The Pentagon is preparing for potential “space wars” in case China, Russia, or other adversaries attack satellites and other space systems.
John Rood, undersecretary of defense for policy, testified before a House subcommittee Wednesday that the Trump administration is calling for “military and other operations” to respond to any space attacks, the Washington Free Beacon reported.
Satellites and other space systems are critical for America’s prosperity, security, and way of life, Rood said.
"And [Defense Department] space capabilities are critical for effective deterrence, defense, and force projection capabilities," he said during a hearing of the House Armed Services subcommittee on strategic forces.
Rood continued: "Due to the critical importance of these assets, the national security strategy states, any harmful interference with or attack upon critical components of our space architecture that directly affects this vital U.S. interest will be met with a deliberate response at a time, place, manner, and domain of our choosing.”
Is this a new development?
Rood’s statement was the first policy announcement of its kind by a senior U.S. official, according to reports. Normally such statements are reserved for strategic nuclear weapons use.
The announcement counters the Obama administration's policy, which promoted arms control agreements as a way to limit the development of space weapons and conflicts in space, the Free Beacon reported.
Russia and China are reportedly building arms for space conflict in private, while publicly promoting agreements to limit space weapons, the report stated.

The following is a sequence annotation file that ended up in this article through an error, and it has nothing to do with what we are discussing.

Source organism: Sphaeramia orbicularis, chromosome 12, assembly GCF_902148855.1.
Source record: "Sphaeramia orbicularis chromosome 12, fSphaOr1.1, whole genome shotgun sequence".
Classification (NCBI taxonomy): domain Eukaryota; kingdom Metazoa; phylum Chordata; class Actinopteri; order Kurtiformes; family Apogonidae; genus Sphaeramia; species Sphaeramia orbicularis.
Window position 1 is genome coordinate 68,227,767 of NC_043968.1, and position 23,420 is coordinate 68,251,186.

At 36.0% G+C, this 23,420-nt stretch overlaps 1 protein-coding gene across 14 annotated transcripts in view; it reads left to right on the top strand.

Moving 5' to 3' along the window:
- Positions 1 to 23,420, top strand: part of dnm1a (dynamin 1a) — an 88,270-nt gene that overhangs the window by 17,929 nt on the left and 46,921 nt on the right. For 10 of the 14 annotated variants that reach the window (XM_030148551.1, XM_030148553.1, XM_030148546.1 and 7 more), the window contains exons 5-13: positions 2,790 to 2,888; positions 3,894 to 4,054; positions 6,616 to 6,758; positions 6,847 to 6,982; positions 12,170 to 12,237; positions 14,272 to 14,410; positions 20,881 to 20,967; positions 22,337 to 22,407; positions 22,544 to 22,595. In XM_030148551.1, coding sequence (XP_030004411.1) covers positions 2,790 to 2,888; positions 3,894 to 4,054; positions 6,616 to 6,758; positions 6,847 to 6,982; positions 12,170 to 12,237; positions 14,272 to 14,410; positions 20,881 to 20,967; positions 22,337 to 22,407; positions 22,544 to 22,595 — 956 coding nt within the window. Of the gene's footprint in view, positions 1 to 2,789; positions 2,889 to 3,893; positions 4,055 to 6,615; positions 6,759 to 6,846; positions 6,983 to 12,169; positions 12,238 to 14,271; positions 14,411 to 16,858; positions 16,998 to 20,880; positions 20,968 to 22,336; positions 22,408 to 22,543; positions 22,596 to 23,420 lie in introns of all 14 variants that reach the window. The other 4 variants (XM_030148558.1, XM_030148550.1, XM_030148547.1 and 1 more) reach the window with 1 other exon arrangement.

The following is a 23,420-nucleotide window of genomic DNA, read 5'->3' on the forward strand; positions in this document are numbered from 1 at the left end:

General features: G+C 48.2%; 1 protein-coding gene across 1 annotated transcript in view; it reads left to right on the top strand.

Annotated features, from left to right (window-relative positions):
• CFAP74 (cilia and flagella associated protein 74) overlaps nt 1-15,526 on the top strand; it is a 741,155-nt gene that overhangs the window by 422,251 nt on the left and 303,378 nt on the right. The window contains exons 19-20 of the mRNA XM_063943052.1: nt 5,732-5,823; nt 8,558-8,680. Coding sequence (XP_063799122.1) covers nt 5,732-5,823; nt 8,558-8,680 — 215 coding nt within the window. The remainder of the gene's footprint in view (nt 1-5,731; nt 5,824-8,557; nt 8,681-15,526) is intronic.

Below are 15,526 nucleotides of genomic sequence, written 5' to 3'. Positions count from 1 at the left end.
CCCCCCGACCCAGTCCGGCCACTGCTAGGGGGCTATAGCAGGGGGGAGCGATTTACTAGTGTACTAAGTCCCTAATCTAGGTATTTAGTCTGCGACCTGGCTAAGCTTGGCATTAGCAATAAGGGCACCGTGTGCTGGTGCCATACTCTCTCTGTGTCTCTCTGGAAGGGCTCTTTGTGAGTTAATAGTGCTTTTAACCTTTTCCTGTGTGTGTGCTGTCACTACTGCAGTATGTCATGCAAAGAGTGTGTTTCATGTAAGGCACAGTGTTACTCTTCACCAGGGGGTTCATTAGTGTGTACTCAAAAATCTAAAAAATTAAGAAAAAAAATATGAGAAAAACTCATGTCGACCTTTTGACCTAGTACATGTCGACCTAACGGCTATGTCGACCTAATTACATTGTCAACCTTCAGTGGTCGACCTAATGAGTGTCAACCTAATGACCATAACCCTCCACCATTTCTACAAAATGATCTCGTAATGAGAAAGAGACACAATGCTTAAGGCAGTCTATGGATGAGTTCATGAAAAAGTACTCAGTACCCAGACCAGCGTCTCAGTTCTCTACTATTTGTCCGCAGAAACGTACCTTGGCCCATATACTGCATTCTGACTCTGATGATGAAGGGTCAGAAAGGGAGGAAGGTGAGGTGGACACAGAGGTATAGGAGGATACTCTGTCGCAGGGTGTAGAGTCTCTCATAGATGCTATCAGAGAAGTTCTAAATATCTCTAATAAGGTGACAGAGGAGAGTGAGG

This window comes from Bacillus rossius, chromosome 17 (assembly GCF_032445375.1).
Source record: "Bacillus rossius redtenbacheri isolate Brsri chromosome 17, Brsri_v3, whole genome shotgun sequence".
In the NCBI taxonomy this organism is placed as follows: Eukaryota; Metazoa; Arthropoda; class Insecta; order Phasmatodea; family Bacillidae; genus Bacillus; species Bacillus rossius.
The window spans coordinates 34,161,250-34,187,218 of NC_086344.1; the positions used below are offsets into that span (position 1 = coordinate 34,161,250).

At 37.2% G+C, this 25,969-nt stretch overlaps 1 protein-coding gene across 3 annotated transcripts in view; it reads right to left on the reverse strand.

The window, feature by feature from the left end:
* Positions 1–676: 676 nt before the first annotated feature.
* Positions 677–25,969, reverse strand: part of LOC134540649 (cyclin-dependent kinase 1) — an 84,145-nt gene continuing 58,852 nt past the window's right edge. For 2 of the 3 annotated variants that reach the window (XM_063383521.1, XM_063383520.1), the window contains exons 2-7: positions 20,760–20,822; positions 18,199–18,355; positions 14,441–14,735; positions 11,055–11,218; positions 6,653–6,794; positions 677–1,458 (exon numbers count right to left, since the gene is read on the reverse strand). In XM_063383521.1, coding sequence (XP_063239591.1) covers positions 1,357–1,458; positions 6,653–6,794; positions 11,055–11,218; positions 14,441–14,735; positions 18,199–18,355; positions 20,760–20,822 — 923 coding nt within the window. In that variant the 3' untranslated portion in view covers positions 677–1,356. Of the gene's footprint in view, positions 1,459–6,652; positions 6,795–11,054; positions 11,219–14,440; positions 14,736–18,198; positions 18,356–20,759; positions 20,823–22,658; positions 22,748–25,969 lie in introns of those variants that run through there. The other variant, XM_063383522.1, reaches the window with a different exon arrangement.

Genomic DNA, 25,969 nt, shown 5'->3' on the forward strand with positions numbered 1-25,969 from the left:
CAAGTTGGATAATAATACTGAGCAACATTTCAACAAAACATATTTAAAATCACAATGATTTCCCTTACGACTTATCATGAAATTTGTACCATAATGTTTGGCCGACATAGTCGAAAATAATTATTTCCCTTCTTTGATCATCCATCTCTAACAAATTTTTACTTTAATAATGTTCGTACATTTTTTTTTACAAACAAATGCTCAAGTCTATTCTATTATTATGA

The Pentagon is requesting $12.5 billion in funding for fiscal year 2019 to fund the program, Rood said. The money would be used to build a “more resilient defendable space architecture,” according to the report.
The funding request is $1.1 billion more than funding for military space initiatives last year.
It was not revealed what space warfare capabilities are being developed. Additionally, methods for deterring satellite attacks were not revealed. To date, space defense has involved developing ways to identify whether an incident is truly an attack, a malfunction, or the result of a collision with space debris.
Are attacks on satellites a real possibility?
Last year, the Pentagon's Defense Science Board issued a report that stated the possibility of an electronic attack on U.S. satellites to electronic is "a crisis to be dealt with immediately."
Earlier this year, the Joint Staff intelligence directorate warned earlier that China and Russia will have fully-developed space attack weapons in place by 2020. The weapons could threaten all U.S. satellites in orbit from 100 miles to 1,200 miles in space, the report states.
There are currently about 780 low-earth orbit satellites operated by 43 nations. All of them are vulnerable to electronic or kinetic attacks, officials have warned.